Starring: Katharine Hepburn, Cary Grant, Brian Aherne
Director: George Cukor
Running Time: 95 mins
Sylvia Scarlett is an American film about a young woman who disguises herself as a man in order to escape from France to England with her father, sought after by the gendarmerie, and on her travels in England, she meets a con man and a performer, and they travel the coast putting on plays, until one man comes along and changes all that.
This, you could say, is the genesis of controversial trash rom-coms. It doesn’t seem too racy nowadays, but the amount of sexual joking and themes in this were hugely out of line in 1935, and that’s why it got such a terrible reception at the time.
However, seeing as that isn’t much of a problem now, the main issue with this film is that it’s really boring. It’s split quite clearly into two parts, a comedic opening half, and then a romantic finale, and that shows perfectly how badly written this really is.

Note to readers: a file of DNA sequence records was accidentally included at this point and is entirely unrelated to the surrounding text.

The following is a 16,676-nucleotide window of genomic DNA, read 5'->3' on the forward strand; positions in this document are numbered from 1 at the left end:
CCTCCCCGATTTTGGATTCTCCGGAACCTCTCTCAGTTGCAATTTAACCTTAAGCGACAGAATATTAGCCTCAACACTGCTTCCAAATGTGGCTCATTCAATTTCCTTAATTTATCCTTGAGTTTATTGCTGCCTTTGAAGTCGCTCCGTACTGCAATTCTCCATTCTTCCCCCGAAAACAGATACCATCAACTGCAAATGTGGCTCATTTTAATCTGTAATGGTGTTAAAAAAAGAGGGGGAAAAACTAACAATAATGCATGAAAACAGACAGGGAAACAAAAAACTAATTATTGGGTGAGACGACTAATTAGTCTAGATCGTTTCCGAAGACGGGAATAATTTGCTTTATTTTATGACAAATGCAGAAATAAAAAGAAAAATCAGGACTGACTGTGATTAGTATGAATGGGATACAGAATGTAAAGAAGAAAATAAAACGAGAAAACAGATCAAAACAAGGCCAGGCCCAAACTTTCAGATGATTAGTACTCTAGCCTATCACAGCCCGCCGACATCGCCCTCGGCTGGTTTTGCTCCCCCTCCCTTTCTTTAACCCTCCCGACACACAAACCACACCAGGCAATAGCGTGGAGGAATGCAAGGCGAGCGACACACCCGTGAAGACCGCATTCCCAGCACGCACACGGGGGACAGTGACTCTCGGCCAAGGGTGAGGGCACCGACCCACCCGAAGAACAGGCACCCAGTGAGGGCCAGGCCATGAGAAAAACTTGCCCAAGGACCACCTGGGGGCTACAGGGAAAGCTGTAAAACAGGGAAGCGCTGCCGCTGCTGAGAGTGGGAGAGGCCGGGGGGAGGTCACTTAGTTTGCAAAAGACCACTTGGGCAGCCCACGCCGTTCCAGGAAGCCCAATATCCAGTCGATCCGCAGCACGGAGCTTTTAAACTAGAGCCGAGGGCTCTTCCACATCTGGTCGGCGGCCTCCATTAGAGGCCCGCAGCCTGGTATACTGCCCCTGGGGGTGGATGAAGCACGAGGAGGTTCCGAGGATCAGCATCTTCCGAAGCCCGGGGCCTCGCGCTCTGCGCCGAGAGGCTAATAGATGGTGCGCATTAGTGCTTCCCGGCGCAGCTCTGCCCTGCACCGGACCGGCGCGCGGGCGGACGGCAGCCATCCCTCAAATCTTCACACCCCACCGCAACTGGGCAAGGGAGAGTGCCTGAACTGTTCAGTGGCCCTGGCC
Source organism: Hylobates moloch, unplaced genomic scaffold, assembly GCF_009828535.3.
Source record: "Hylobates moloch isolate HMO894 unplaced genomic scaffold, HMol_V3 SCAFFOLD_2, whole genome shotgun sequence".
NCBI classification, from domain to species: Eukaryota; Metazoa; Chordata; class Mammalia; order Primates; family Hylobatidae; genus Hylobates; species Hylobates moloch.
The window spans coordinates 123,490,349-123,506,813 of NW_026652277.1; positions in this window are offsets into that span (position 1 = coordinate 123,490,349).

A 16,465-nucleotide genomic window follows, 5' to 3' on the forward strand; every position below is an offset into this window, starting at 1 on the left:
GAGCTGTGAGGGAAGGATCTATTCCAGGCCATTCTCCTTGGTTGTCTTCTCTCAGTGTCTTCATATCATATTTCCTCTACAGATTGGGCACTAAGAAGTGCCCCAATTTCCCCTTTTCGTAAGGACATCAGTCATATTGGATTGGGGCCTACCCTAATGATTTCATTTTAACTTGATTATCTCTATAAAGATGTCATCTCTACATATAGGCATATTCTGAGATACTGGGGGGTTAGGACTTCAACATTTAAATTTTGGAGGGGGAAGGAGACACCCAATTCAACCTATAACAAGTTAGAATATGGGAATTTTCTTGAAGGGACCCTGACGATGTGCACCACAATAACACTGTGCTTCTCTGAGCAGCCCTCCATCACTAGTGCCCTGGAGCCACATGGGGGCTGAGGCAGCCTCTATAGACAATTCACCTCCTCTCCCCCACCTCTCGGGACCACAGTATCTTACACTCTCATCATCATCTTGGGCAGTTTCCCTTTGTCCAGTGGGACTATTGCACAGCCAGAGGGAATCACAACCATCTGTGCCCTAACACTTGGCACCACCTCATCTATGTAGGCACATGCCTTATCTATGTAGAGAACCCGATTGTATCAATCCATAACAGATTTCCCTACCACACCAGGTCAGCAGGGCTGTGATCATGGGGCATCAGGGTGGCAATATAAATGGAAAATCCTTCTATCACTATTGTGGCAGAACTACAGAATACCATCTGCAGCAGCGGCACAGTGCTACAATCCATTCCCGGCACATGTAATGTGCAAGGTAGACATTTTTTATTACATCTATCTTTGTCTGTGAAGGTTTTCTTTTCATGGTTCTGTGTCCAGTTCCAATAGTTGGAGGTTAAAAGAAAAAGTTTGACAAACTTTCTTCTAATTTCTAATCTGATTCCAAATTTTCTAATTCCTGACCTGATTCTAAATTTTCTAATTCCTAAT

It starts relatively strongly, with a couple of good laughs and all, and while it maintains a relatively feel-good atmosphere for the first half of the duration, it’s never really that funny to watch, instead extremely repetitive and pretty dull.
Then, it descends into romance territory. My biggest problem with rom-coms, as this sort of is, is that they can rarely blend comedy and romance together. One minute it’s comedy, and the next you’re in a world of love, creating a very jumpy and unpleasant viewing experience.
And this is one of the worst examples, as the divide between comedy and romance is so evident, having one half of the film dedicated to either genre, that it’s almost like you’re watching a completely different movie in the end to the one you started with, and that really is annoying.
One other thing that struck was how bad the performances were. Cary Grant was still fantastic, and had a good chemistry with Katharine Hepburn, as would become a trademark in the future, but Hepburn herself was pretty terrible.
She was screechy, irritating to watch and overall just disappointing, and evidence of that is that this was one of the films that briefly caused her to be labelled ‘box office poison’ in Hollywood.
Overall, then, this gets a 5.6, because it was boring, largely unfunny, completely divided and had a surprisingly poor central performance in it.